by David Halperin, Republic Report.
After the attacks of September 11, 2001, New York’s Rudolph Giuliani became “America’s Mayor,” mobilizing his city and standing as a defiant foe of the forces of terrorism. Then, after the devastating force in the New York area of Superstorm Sandy, Giuliani, campaigning in 2012 for Mitt Romney, again presented himself as a protector of the people, charging that President Obama’s reaction to Sandy was “disgraceful.”
But when it comes to curbing forces that could lead to more violent storms like Sandy, Giuliani is decidedly not on the side of protecting people. Because there is an overwhelming scientific consensus that the burning of fossil fuels is rapidly causing climate change, and that climate change leads to extreme weather events. And Giuliani’s own law firm is now at the forefront of efforts by the coal industry to block President Obama’s groundbreaking effort to regulate the burning of fossil fuels, specifically carbon emissions from power plants.
In 2005, Giuliani expanded his already extensive business activities by joining the 60-year-old Bracewell law firm, now called Bracewell & Giuliani. The firm has nearly 500 lawyers spread across 10 offices, including New York, Washington, D.C., Dallas, London, and Dubai.
Bracewell & Giuliani are particularly active as lobbyists and litigators on behalf of fossil fuel industries — oil, gas, and coal.
The day before the Obama administration issued its new rule for power plants, Scott Segal, a Washington lawyer with Bracewell & Giuliani, was already denouncing the rule in the New York Times. “Clearly,” Segal said, “it is designed to materially damage the ability of conventional energy sources to provide reliable and affordable power, which in turn can inflict serious damage on everything from household budgets to industrial jobs.” Segal, who represents Arch Coal, Southern Company, and others in the coal and power industries, has been lobbying to oppose the rule. He told the Times that he would sue to block its implementation.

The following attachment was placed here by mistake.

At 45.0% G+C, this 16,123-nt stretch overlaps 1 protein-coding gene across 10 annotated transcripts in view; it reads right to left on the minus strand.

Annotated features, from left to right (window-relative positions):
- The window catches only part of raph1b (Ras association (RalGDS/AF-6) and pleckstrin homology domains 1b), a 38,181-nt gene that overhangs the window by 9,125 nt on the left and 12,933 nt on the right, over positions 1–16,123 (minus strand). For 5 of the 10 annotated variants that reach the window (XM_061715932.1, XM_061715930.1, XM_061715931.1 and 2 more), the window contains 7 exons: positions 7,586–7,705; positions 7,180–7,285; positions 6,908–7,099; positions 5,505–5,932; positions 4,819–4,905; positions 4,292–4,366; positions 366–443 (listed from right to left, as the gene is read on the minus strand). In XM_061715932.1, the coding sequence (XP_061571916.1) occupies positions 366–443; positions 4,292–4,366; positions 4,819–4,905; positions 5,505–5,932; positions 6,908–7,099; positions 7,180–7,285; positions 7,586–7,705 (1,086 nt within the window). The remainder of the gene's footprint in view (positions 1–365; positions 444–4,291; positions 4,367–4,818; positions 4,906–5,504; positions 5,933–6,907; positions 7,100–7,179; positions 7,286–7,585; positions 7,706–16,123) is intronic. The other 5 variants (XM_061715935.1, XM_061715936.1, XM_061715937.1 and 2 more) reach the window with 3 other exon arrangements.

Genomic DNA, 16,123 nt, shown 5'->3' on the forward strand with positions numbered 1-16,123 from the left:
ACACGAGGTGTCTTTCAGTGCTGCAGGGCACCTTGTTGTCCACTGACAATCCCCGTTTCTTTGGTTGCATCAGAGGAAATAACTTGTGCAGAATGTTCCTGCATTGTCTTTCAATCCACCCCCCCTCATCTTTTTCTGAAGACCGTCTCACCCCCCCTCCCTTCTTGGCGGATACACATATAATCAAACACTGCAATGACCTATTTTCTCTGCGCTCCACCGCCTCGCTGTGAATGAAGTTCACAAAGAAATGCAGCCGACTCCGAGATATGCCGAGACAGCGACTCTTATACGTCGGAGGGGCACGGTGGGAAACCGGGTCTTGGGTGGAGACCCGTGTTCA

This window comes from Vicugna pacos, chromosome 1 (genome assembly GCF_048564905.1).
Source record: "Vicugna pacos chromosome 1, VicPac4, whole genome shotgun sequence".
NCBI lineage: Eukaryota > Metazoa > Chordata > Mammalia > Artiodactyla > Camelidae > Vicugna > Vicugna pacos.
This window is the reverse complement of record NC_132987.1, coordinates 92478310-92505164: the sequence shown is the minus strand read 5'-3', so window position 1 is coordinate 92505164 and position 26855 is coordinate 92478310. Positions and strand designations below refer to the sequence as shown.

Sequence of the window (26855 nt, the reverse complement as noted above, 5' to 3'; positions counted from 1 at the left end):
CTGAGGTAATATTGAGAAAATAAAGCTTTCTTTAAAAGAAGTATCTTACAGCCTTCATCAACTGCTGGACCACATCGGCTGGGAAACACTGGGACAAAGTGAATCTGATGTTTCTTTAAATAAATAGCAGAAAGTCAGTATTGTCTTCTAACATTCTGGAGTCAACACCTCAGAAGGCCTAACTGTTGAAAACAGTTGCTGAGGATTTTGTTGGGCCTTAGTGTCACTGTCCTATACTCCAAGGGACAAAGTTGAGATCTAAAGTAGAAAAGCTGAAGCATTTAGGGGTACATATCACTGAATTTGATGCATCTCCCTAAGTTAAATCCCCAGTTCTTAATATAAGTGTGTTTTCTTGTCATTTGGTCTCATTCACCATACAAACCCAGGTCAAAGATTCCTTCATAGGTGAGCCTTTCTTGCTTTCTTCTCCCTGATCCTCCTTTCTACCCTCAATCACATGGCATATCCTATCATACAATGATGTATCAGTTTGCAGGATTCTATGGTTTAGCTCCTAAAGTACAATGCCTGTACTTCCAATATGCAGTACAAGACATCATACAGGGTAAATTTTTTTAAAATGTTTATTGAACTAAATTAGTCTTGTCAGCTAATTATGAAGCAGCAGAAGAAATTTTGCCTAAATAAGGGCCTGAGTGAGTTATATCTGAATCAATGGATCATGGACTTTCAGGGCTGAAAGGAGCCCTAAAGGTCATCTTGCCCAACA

One of Segal’s partners in the D.C. office of the Giuliani firm, Jeff Holmstead, previewed for The Wall Street Journal last week what arguments the coal industry will make in the lawsuit.
Holmstead is a classic revolving door lobbyist, having parlayed a job as an associate White House counsel under President George H.W. Bush, where he worked on environmental regulations, into a job as an environment practice lawyer-lobbyist at the powerhouse firm Latham & Watkins. There he represented the Alliance for Constructive Air Policy, a group backed by coal-fired power companies that opposed air pollution rules. He also became an adjunct scholar at Citizens for the Environment, a spinoff of the Koch brothers’ Citizens for a Sound Economy.